Paul the Law-Keeper
The apostle Paul does NOT attack the validity and value of the law as a moral guide to Christian conduct. On the contrary, he emphatically affirms that the Messiah specifically came "in order that the just requirements of the law might be fulfilled in us" (Romans 8:4). All serious students of scripture are familiar with Paul's words in I Corinthians 11:1. He said, "Be ye followers of me, even as I also am of Christ." Therefore, a truly appropriate way to begin to understand Paul's approach to the Law of YEHOVAH God is to know and understand the Messiah's approach.
by David Hinkley
Isaac Newton was the man who began the revolution that would recover much lost knowledge of our Universe. Knowledge that could only be recovered by a God-Fearing, Truth-Seeking Law-Keeper (as much as he could know). By the same token, this same knowledge could only have been lost during the dominance of lawless heathens such as the ones that ruled secular and religious life during the Dark Ages. Truly can "you know them by their fruits."
Sir Isaac Newton once declared prophetically:
"About the Times of the End, a body of men will be raised up who will turn their attention to the prophecies and insist upon their literal interpretation in the midst of much clamor and opposition."
He was only partly right because "WE" are turning our attention to ALL SCRIPTURE -- Torah, Prophecy, Wisdom Writings and Epistles. And in that spirit it is time to declare that Saul of Tarsus, the last Apostle (called Paul), was a devout Law-Keeper and Teacher of the Law.
Scholars Vs. Blind Faith
There is a large community of people who are church leaders and educators thoroughly versed in scripture and many others who are mature, reasonably educated, adults that have lived as Christians or Jews most of their adult lives. And yet, they still prefer the traditions of men over the simple, eternal truths of God. Some are worse. Ones, such as those of the World Wide Church of God, that deliberately turn from sound doctrine and refuse to advance their poor ones in favour of appeasing the broad "main-stream" community.
However, I should make it clear that I know first-hand that there are many sincere "seekers" and "believers" out there that honestly believe many of the doctrines of lawlessness that are attributed to Paul's epistles. Perhaps many of you reading this now. And I think that explaining the trap you've fallen into is a good place to start and I don't think I can improve on the words of Samuele Bacchiocchi, Professor of Church History and Theology at Andrews University in Berrien Springs, Michigan.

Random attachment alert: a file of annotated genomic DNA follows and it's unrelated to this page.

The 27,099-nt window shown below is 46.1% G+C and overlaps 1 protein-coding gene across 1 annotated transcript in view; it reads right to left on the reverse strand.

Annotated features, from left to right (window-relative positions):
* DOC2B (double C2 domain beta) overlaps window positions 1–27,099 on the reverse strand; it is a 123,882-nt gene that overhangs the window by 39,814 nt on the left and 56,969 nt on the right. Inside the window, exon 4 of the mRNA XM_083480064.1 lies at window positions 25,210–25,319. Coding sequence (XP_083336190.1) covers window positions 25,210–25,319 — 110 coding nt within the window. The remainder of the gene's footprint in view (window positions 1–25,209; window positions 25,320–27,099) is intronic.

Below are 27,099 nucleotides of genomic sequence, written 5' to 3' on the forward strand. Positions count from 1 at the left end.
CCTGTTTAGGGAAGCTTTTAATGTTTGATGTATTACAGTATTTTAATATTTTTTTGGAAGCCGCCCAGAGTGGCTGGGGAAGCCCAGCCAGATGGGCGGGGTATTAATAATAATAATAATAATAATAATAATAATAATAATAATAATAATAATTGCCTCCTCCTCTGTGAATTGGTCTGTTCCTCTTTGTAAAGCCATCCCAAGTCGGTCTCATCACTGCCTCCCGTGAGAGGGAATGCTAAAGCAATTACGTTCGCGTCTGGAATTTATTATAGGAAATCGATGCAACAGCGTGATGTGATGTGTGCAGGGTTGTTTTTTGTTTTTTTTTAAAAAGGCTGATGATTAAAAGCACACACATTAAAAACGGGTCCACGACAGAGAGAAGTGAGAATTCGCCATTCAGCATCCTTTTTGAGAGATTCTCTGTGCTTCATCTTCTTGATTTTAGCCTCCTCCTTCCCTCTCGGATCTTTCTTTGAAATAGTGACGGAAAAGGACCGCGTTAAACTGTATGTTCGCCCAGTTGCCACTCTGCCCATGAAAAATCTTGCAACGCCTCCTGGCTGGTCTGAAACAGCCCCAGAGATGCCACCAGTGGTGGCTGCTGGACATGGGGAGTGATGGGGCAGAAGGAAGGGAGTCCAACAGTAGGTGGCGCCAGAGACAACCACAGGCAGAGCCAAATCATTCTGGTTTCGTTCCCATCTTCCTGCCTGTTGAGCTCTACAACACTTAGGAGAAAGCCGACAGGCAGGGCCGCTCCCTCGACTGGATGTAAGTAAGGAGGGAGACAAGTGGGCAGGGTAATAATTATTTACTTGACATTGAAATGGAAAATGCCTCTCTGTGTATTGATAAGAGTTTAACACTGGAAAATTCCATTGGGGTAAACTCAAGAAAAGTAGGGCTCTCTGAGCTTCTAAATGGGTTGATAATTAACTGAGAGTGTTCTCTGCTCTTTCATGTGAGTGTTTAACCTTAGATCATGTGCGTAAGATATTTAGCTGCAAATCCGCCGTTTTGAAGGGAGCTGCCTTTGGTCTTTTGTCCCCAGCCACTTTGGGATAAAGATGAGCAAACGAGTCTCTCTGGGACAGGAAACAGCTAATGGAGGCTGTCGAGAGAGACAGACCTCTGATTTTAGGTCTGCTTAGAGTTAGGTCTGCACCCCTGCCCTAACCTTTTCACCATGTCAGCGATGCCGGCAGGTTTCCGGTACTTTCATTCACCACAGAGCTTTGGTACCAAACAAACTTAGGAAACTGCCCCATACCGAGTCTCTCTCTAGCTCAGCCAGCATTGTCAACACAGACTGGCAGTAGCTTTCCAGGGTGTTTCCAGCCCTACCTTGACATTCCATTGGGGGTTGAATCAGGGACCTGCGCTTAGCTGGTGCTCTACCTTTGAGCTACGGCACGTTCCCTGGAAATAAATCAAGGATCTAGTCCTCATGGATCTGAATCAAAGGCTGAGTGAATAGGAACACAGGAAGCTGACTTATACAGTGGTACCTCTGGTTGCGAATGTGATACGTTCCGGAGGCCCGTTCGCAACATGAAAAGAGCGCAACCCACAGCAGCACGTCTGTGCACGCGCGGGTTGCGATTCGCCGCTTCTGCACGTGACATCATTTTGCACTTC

Dr. Bacchiocchi, originally from Rome, Italy, came from a devout Catholic family that turned to Sabbath worship after they began, for the first time, actually reading the scriptures for themselves. His family eventually became Seventh-Day Adventists and Samuele went on to be the first non-Catholic student at the Pontifical Gregorian University in Rome. He has authored 12 published books on biblical topics beginning with the now famous From Sabbath to Sunday. His latest book God's Festivals in Scripture and in History is a reversal in one of his scholarly opinions. He once presumed that only the "10 Commandments" were completely binding on Christians and that all other laws were done away -- his latest book re-evaluates his former stance.
In his book, The Sabbath and the New Testament, Dr. Bacchiocchi devotes an entire chapter (Ch. 6) to "Paul and the Law." The section "A Resolution of Tension" contains these words about Paul:
"Is it possible to reconcile Paul's apparently contradictory statements about the law? How can Paul view the law both as 'abolished' (Eph. 2:15) and 'established' (Rom. 3:31), unnecessary (Rom. 3:28) and necessary (I Cor. 7:19; Eph. 6:2, 3; I Tim. 1:8-10)?
"A popular explanation has been to say that Paul's negative statements refer to the Mosaic, ceremonial law, while the positive ones refer to the moral law of the Ten Commandments. Such as explanation, however, is based on an arbitrary distinction between moral and ceremonial laws which cannot be found in Paul's writings.
"The correct explanation is to be found in the different contexts in which Paul speaks of the law. When he speaks of the law in the context of salvation (justification -- right standing before God), he clearly affirms that law-keeping is of no avail (Rom. 3:20).
"On the other hand, when Paul speaks of the law in the context of Christian conduct (sanctification -- right living before God), then he maintains the value and validity of God's law (Rom. 7:12; 13:8-10; I Cor. 7:19). For example, when Paul speaks of the various forms of human wickedness in I Timothy 1:8-10, he explicitly affirms 'now we know that the law is good' (verse 8)."
Dr. Bacchiocchi then goes on to make some of the same points, from scripture, that I intend to make to you. He concludes this section with a very succinct conclusion that attempts to explain why many have easily accepted, and presumed to be true, Romish teachings about Paul's attitude on the Law of God. I think his own words say it best: